PINELLAS COUNTY, Fla. — It has been 28 years since the first section of the Pinellas Trail — actually called the Fred Marquis Pinellas Trail — opened to the public.

Through a partnership with CSX, Marquis inspired the Rails to Trails program, according to Nancy McKibben, project manager of the Pinellas Trail project.

"And our first section was the CSX right of way that ran along the west side of our Pinellas Coast," she said.

Those five miles connected Taylor Park in Largo to Seminole Park in Seminole.

Fast forward nearly three decades and the trail is almost done.

"We will have a complete 75-mile loop that will circumnavigate the entire county," McKibben said.

There are only two sections of trail left to go: The north gap from Enterprise Road up to John Chesnut Senior Park and the south gap, which is Carillon up to U.S. 19 near Haines Bayshore.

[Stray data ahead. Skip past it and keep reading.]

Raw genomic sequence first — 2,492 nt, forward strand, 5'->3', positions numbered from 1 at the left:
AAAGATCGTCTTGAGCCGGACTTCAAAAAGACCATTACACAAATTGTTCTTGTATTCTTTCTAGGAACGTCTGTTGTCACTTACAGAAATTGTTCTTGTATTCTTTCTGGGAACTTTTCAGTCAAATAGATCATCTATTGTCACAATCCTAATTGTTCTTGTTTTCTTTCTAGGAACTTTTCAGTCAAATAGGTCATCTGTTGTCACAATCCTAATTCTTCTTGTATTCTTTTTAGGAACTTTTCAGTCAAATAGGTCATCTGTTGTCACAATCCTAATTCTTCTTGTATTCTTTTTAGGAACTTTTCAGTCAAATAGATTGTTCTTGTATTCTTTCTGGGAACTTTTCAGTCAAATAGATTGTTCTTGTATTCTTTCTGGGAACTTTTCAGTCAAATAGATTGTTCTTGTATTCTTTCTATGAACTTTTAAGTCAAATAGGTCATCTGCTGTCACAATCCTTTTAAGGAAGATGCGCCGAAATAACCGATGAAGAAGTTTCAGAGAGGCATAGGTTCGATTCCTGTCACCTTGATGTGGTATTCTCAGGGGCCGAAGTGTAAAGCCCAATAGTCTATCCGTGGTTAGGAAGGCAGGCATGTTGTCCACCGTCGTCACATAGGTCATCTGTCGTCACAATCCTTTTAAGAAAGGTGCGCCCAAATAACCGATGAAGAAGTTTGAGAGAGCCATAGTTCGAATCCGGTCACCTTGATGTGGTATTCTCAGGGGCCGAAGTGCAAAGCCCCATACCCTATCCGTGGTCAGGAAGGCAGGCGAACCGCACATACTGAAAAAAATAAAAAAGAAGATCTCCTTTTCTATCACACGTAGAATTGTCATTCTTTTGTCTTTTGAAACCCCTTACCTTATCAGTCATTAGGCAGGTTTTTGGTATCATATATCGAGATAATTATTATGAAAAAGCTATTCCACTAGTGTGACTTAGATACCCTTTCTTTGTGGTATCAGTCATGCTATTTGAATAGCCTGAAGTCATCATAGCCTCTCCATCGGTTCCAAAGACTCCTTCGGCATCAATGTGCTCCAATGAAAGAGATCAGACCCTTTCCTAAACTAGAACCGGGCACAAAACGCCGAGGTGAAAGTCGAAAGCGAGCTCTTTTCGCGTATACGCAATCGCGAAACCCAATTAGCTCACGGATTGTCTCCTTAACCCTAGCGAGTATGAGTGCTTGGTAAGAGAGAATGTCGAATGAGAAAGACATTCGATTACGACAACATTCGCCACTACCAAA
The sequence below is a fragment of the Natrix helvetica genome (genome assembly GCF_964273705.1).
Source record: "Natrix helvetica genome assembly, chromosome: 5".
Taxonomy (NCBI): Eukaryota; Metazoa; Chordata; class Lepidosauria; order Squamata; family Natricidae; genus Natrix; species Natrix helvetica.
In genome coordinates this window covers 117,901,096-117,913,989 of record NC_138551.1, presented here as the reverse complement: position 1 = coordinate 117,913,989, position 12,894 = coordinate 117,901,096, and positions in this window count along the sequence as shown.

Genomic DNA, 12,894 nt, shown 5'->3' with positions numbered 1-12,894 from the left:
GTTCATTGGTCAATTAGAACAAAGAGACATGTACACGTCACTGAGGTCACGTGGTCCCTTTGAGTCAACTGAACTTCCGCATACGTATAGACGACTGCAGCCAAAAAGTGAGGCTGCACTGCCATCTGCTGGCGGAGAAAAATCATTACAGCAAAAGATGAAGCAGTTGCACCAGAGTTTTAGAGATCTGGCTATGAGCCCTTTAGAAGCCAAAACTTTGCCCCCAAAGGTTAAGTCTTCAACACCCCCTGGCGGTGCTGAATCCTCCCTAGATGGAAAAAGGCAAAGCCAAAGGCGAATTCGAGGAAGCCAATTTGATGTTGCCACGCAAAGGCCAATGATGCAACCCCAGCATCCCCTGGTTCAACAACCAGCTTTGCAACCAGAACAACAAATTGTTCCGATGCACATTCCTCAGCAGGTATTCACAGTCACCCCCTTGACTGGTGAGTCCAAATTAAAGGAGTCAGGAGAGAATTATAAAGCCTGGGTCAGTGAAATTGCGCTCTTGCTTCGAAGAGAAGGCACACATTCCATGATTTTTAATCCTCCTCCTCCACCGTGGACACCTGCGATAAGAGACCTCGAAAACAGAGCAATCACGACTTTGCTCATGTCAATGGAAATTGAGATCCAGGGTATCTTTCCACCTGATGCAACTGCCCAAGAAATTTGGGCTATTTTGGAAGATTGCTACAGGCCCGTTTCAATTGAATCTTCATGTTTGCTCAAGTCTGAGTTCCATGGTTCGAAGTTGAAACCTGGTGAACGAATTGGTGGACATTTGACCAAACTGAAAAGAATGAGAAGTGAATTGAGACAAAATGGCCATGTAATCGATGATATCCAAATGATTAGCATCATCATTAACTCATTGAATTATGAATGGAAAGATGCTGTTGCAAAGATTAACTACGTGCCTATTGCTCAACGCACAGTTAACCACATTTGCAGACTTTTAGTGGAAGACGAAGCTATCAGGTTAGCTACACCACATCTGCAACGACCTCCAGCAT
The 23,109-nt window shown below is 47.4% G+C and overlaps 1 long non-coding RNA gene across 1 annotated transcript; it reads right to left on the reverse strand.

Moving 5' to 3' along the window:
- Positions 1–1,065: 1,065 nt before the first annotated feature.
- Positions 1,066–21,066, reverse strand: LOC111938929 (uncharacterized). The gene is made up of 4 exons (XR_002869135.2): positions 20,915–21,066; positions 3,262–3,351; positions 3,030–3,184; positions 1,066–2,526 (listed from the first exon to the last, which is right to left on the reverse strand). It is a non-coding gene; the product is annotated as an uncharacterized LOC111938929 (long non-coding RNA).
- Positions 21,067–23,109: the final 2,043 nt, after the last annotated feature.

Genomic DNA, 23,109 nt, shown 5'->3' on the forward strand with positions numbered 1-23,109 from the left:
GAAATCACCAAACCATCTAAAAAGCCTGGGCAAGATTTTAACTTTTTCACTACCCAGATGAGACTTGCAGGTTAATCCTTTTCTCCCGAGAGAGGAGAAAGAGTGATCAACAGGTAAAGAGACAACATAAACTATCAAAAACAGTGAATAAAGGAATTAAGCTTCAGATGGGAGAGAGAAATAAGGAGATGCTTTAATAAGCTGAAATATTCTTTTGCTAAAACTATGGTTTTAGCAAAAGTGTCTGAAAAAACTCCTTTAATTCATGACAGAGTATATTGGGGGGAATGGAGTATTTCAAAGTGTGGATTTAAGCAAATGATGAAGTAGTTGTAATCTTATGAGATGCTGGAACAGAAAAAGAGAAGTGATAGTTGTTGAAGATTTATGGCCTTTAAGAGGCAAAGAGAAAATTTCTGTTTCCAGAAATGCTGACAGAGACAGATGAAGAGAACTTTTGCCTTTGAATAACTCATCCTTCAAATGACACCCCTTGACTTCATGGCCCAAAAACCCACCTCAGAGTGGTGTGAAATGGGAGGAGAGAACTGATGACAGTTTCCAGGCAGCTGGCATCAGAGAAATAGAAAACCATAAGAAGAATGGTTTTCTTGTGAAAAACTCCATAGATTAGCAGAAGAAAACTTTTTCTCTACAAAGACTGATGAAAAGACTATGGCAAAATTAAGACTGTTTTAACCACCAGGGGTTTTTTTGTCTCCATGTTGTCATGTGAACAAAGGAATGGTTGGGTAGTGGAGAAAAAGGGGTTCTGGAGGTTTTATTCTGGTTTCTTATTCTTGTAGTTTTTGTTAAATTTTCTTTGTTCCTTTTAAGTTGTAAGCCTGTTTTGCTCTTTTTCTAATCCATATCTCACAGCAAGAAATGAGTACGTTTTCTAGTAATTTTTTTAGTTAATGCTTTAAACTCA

For the north portion, the county has partnered with Duke Energy to use its transmission lanes and is expected to be complete in two years.

The south gap is planned as part of the Gateway Expressway Project.  

What's exciting for trail users is not just 75 miles of trail in Pinellas County, but the connections made with other county trails.

"We'll be able to connect to the Tri-County Trail that goes along Keystone Road into Pasco and Hillsborough County," McKibben said. "We're going to be able to connect to the State Road 60 trail that comes across the Courtney Campbell Causeway."

There's a trail planned for the new Howard Frankland Bridge when it is reconstructed in the next few years.

McKillen said the plan is to ultimately connect Pinellas County to trails all across the state.

A meeting is scheduled for Tuesday, Nov. 13, at 5:30 p.m. for residents to learn more about the project.